Programming Language, Natural Language: To-may-toe, To-mah-toe?

My Visual Basic.NET professor threw out a link to the article, “States could count computer programming as foreign language skill” (from the Washington Post) and asked “What do you think about this idea?”.

I think it sucks. What I put out to the class follows.

Wow. I cannot believe how much our legislators like to rewrite reality. The idea of counting computer programming for foreign language study is a huge change in objectives. It’s like saying taking Trig counts as a foreign language.

Granted: becoming fluent in both trigonometry and Spanish involve learning a different head space, a different way of thinking, from English language conversations. However, can anyone honestly say that the majority of students who take trig have a better appreciation for the variety of human interactions in the world, the depth of our cultural histories, and a better ability to communicate, both in and outside of the culture they grew up in?

Programming languages are a lot more like trigonometry than they are like natural human languages. The tone of my voice cannot change the fundamental meaning of tangent, and sine squared plus cosine squared will always equal one, no matter how many ways I rewrite or reframe that identity. The color or size of my font makes no difference to the instructions I write, and I can write my condition statements in any way that achieves my desired outcome.

Yet, in Chinese for example, the pitch of your voice can drastically change the meaning of the word you just spoke. And the idioms of English (phrases like “You’re pulling my leg!”) are pretty senseless when literally translated to other languages, just as many of their idioms “fly right over our heads”.

I do not see this shift benefiting our children, because when all is said and done, you can be the smartest techie the world has yet seen, but if you cannot communicate what you know with the people you work with, you are more liability than asset.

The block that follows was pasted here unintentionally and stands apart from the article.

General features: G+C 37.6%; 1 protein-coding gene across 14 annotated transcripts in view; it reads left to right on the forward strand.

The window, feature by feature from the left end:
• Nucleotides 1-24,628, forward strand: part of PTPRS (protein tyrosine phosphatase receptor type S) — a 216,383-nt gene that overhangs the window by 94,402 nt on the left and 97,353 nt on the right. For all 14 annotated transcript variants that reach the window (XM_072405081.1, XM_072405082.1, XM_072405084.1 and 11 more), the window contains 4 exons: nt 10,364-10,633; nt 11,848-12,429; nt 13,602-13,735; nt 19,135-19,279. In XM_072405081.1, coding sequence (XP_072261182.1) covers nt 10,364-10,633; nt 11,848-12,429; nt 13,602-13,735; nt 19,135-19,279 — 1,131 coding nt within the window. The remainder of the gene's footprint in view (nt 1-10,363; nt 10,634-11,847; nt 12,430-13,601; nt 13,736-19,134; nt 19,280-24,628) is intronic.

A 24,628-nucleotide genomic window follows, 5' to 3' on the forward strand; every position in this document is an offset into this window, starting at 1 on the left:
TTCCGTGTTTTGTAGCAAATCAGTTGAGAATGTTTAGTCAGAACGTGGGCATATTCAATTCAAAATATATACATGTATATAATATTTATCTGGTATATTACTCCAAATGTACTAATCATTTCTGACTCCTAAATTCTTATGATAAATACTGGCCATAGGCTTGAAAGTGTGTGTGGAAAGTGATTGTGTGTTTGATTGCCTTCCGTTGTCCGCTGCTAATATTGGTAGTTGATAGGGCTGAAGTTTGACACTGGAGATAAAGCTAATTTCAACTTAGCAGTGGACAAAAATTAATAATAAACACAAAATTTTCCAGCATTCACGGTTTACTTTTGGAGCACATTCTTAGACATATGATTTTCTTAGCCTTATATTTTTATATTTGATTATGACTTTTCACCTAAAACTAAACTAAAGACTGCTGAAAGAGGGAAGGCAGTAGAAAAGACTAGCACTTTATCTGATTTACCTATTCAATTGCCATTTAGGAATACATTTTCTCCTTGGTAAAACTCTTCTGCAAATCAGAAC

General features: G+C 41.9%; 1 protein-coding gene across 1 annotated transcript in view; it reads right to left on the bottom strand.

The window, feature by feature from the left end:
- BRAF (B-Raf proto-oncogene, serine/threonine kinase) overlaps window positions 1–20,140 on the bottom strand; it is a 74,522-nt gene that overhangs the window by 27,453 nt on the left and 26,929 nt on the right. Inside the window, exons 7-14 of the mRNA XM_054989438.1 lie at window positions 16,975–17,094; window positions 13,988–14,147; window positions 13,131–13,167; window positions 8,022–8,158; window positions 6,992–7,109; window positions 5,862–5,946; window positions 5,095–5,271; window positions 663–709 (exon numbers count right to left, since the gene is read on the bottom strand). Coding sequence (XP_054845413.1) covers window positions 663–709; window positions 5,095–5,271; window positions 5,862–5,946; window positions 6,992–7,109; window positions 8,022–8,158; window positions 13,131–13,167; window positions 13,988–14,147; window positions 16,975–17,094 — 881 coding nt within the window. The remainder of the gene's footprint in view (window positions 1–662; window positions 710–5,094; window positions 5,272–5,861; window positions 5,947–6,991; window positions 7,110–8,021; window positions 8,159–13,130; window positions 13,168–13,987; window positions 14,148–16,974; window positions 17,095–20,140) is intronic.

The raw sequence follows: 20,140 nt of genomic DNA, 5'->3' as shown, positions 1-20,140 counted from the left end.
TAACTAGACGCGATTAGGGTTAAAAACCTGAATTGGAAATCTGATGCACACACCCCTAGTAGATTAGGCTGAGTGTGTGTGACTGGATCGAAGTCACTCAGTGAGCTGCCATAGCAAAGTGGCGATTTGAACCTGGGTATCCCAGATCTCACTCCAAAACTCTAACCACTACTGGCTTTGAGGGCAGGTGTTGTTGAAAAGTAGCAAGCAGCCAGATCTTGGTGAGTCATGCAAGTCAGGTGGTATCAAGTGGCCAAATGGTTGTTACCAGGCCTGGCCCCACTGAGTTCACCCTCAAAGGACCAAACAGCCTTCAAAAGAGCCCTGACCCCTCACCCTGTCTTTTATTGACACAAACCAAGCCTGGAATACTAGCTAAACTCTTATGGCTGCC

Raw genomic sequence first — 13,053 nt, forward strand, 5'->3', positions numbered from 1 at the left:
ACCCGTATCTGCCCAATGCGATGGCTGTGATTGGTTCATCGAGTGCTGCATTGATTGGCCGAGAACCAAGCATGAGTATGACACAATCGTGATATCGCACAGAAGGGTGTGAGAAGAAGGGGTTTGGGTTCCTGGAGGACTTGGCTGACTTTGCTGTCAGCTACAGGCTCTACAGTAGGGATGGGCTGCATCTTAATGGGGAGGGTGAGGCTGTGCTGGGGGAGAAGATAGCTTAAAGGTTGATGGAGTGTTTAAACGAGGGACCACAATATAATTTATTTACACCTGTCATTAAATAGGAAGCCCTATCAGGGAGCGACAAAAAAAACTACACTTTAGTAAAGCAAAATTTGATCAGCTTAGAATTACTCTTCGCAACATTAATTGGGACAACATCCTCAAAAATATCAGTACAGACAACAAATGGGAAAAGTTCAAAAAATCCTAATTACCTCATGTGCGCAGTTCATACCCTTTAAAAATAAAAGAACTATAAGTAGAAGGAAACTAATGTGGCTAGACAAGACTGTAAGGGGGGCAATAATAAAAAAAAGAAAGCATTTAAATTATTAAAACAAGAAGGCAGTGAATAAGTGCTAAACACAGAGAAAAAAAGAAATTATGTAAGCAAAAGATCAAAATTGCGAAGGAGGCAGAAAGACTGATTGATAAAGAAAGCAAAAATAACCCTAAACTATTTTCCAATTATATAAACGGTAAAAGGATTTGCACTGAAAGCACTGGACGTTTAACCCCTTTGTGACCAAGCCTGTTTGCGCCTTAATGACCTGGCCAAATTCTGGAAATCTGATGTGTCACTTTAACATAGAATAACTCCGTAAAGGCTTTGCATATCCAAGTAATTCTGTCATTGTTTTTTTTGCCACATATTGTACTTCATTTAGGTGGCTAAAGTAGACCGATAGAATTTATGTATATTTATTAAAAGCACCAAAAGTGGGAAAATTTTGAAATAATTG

EDIT: To clarify, I do believe that bringing more computer courses into the K-12 curriculum is a good thing, and beneficial, but *not* as a way to supplant foreign language studies – technical skills are only one part of a successful person.


So, that’s what I said then. I noticed that there was a “generation” gap in the response, with the group over 30 mostly face palming at the idea, and the group under 30 cheering the change. Do we need more logical thinking skills in the class room? HELL YES! Do we need to get rid of foreign language study? HELL NO!

But that’s pretty much what counting a programming language as a natural human language does. Another way to look at it: Robbing Peter to pay Paul. We, as in the United States of America, as a nation, need to ensure our kids are computer literate because, reality check, computers are everywhere! Most of those computers can be treated like “magic”, in much the same way we treat electricity, but a lot of them can’t be kept at that much of a remove – like the one you’re reading this on.

Does that mean that every student should learn how to program? That was another discussion topic, which I’ll address in the next post. 🙂